We learnt a lot of games, and played a lot of games, and bought a lot of games. We met some lovely people and had many games taught to us by people operating the stalls. I will forever be impressed by someone able to explain a complex game to strangers in a second language.

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I spend a fair bit of time thinking about how to teach board games to other players. When I’m teaching a board game, I generally try to make my explanation fit the following structure. There are games that don’t fit it, but this works as a base – it’s how I think I can most efficiently learn games, too.

1. Who you are in the game and how you can win
2. What you can do to get to the win condition
3. What you’ll typically do on a turn
4. When/how the game will end

The reason I think this works (when it does, which is not always) is that it’s shaped around the player experience – and probably comes from my experience in interactive theatre as well. For the show, I think we’ve made a very good effort to keep our instructions framed within the audience experience. Our instructions are getting leaner and clearer as we get through more playtests, and I think by the time we do these scratches at the end of the week we’ll be feeling very good about them.

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How do you best learn/teach games?

– Nathan

On Watching Games

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This blog post is about to get real cool, real fast, so be ready for that.

Tomorrow morning I’m going to watch the semi-finals in the World Championships of League of Legends, an online multiplayer battle game where teams of five face off in a fantasy strategy game. I’ve been watching a lot of the championships so far, and really enjoying it. It helps that I like the game, and play it (though poorly) – knowledge means being able to appreciate details in play. However, I also get a kick out of watching the strategic and tactical work of the teams, and seeing their plans shift over the course of the game. It’s also great fun because online gaming events have gathered the energy, production value and audience of big sporting events – the picture above is of last year’s final, which drew on online audience of 32 million. Sports is obviously another place where spectating can be as enjoyable for people as playing – because of the investment in the team, the admiration of skilled athleticism, and more.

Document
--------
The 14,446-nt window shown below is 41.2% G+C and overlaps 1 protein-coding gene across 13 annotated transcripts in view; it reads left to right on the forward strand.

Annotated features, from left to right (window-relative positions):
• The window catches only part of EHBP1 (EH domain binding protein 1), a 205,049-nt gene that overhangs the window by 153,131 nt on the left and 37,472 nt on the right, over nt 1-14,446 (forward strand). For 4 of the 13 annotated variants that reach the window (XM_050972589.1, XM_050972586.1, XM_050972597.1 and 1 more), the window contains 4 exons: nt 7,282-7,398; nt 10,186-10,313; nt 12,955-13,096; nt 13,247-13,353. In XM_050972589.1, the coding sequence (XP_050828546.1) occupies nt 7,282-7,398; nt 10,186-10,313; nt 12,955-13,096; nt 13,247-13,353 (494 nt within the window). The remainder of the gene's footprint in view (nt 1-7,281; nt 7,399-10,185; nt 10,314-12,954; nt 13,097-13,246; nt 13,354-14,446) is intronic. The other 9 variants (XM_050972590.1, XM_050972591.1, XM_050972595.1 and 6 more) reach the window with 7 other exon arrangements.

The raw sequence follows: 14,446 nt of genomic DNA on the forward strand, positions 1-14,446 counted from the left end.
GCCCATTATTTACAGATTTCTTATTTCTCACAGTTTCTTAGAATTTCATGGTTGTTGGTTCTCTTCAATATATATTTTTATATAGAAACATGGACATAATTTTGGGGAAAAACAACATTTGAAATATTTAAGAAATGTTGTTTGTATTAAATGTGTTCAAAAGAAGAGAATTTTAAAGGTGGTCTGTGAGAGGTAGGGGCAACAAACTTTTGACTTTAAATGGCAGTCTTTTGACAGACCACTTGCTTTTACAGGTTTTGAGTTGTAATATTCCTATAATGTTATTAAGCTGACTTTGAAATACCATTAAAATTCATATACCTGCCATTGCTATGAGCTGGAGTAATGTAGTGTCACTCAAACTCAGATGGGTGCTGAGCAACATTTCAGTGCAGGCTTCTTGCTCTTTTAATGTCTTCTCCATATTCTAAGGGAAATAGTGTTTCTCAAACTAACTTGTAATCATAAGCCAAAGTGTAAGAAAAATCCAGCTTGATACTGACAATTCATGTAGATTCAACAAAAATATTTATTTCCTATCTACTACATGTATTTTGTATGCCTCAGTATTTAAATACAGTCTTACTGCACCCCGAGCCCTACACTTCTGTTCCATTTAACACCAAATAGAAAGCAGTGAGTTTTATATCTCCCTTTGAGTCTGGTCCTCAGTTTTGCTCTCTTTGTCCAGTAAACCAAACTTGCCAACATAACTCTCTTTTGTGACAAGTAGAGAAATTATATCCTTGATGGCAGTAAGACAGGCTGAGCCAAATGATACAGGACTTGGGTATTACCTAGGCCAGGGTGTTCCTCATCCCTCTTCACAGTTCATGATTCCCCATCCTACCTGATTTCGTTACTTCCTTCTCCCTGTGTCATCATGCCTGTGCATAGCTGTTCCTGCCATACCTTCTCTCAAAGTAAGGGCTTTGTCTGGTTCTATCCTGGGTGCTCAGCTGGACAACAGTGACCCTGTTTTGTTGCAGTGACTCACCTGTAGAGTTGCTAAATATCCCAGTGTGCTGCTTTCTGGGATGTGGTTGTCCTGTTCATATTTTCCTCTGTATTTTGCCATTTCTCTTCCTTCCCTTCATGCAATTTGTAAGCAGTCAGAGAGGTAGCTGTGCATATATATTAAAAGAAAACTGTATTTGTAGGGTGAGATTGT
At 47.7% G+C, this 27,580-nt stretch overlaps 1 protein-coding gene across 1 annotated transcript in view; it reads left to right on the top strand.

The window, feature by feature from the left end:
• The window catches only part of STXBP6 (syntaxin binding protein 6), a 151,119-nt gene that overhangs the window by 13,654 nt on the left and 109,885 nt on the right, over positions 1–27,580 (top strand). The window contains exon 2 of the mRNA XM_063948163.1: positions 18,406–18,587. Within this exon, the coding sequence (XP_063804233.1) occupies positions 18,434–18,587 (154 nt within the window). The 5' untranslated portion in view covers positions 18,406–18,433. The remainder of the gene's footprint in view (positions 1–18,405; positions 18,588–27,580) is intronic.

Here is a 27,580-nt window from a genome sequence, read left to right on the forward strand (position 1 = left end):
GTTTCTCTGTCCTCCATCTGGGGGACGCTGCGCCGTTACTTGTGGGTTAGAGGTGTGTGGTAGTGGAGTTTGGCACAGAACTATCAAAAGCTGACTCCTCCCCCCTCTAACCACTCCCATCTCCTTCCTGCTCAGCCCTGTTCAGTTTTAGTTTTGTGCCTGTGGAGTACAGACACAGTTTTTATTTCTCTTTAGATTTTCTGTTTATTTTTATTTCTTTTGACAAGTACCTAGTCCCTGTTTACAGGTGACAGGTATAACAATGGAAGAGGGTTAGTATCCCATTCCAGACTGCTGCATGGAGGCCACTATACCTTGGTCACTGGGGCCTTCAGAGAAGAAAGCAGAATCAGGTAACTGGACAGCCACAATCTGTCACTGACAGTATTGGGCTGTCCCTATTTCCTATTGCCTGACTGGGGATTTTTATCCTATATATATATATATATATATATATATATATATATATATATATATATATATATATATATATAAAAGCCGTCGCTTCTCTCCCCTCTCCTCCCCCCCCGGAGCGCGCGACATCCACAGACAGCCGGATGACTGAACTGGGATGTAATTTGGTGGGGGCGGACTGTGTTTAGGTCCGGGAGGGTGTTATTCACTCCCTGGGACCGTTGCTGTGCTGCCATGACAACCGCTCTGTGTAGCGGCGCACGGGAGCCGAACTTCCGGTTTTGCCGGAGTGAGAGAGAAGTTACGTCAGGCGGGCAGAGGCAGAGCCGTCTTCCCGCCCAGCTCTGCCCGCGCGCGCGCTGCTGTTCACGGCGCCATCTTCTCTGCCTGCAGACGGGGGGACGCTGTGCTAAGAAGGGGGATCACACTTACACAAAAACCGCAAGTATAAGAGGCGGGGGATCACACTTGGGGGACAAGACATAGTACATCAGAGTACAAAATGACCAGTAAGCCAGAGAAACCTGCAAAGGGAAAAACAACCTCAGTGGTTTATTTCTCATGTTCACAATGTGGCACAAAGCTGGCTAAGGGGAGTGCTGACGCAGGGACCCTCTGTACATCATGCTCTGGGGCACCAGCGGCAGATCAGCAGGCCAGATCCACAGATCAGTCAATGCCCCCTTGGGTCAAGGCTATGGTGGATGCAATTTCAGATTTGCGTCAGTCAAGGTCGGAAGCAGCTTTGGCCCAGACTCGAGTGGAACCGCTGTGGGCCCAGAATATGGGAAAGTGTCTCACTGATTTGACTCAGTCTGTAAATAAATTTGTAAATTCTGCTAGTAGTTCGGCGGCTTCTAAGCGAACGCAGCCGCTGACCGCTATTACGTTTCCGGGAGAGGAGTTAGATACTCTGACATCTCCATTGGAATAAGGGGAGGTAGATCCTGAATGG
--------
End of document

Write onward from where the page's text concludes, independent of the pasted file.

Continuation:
It’s made me think about the value of being a spectator in games, rather than playing. In our show, there are many games played by only a few different people each time. It’s important that we craft the experience for the spectators, not just the players – Tassos, our wonderful Ear, has given us strong provocations and advice to manage the show from both of these perspectives. Part of the show’s design, I think, is that the story becomes a main source of that investment, but the games need to be engaging from the outside, simply on a basic level of look, sound and excitement.

(Why) do people enjoy watching games?

– Nathan

Co-operative Games

Pandemic is a co-operative game where players work together to stop the spread of global disease

There’s a genre of board game called co-operative, where players have to work together to win the game. With a few exceptions, the games will end with everyone winning or everyone losing. Communication and managing characters who have different strengths are common skills that these games encourage. Some good examples include Pandemic, where you work together to curb the spread of, and cure, global disease, and Yggdrsil, where players are Norse gods fighting off an invading group of monsters.

An interesting element of co-operative games that is not necessarily present in competitive games, is an element of unpredictability. In Pandemic, a deck of cards works to randomly spread disease across the globe, using a very clever shuffling mechanism that elegantly models diseases spreading. In Yggdrsil, cards are used again to decide which monsters advance, and players have to blindly pull Viking tokens out to bags to help in combat. The bags also contain fire giants, which are bad. There are ways to take out some fire giants, or put in extra Vikings, but there’s always a random element. These random elements mean that the game isn’t just a puzzle, and that it can be different every time you play.